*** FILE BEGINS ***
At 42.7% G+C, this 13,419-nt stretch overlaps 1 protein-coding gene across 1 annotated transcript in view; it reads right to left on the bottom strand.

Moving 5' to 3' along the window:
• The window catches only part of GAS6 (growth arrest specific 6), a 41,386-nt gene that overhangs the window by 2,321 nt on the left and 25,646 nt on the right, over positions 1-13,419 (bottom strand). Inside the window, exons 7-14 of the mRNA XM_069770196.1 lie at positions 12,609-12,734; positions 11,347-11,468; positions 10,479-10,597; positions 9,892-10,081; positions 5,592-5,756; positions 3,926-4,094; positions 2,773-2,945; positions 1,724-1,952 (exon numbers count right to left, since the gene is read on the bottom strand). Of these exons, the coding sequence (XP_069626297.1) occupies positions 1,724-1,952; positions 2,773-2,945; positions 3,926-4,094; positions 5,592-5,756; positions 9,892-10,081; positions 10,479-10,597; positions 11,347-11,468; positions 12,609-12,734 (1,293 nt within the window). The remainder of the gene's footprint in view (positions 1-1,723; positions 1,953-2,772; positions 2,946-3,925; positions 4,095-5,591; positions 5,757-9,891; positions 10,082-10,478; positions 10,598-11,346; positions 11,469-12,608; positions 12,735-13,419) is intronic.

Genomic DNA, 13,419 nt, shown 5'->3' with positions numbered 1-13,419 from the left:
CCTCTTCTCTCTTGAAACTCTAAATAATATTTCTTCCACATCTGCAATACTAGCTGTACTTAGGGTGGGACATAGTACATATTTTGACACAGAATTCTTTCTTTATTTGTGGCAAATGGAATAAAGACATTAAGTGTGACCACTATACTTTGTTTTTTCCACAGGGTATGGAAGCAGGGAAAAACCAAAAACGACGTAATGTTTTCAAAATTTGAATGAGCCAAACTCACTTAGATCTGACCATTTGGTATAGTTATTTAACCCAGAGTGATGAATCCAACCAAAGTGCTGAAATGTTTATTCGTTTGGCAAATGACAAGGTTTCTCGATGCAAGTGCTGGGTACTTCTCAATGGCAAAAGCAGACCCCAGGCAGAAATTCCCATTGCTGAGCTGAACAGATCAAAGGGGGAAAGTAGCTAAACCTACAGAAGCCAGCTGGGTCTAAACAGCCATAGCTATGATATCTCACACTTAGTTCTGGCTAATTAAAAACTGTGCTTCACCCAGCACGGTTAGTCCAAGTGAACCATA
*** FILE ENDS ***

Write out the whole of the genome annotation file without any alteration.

At 42.7% G+C, this 13,419-nt stretch overlaps 1 protein-coding gene across 1 annotated transcript in view; it reads right to left on the bottom strand.

Moving 5' to 3' along the window:
• The window catches only part of GAS6 (growth arrest specific 6), a 41,386-nt gene that overhangs the window by 2,321 nt on the left and 25,646 nt on the right, over positions 1-13,419 (bottom strand). Inside the window, exons 7-14 of the mRNA XM_069770196.1 lie at positions 12,609-12,734; positions 11,347-11,468; positions 10,479-10,597; positions 9,892-10,081; positions 5,592-5,756; positions 3,926-4,094; positions 2,773-2,945; positions 1,724-1,952 (exon numbers count right to left, since the gene is read on the bottom strand). Of these exons, the coding sequence (XP_069626297.1) occupies positions 1,724-1,952; positions 2,773-2,945; positions 3,926-4,094; positions 5,592-5,756; positions 9,892-10,081; positions 10,479-10,597; positions 11,347-11,468; positions 12,609-12,734 (1,293 nt within the window). The remainder of the gene's footprint in view (positions 1-1,723; positions 1,953-2,772; positions 2,946-3,925; positions 4,095-5,591; positions 5,757-9,891; positions 10,082-10,478; positions 10,598-11,346; positions 11,469-12,608; positions 12,735-13,419) is intronic.

Genomic DNA, 13,419 nt, shown 5'->3' with positions numbered 1-13,419 from the left:
CCTCTTCTCTCTTGAAACTCTAAATAATATTTCTTCCACATCTGCAATACTAGCTGTACTTAGGGTGGGACATAGTACATATTTTGACACAGAATTCTTTCTTTATTTGTGGCAAATGGAATAAAGACATTAAGTGTGACCACTATACTTTGTTTTTTCCACAGGGTATGGAAGCAGGGAAAAACCAAAAACGACGTAATGTTTTCAAAATTTGAATGAGCCAAACTCACTTAGATCTGACCATTTGGTATAGTTATTTAACCCAGAGTGATGAATCCAACCAAAGTGCTGAAATGTTTATTCGTTTGGCAAATGACAAGGTTTCTCGATGCAAGTGCTGGGTACTTCTCAATGGCAAAAGCAGACCCCAGGCAGAAATTCCCATTGCTGAGCTGAACAGATCAAAGGGGGAAAGTAGCTAAACCTACAGAAGCCAGCTGGGTCTAAACAGCCATAGCTATGATATCTCACACTTAGTTCTGGCTAATTAAAAACTGTGCTTCACCCAGCACGGTTAGTCCAAGTGAACCATA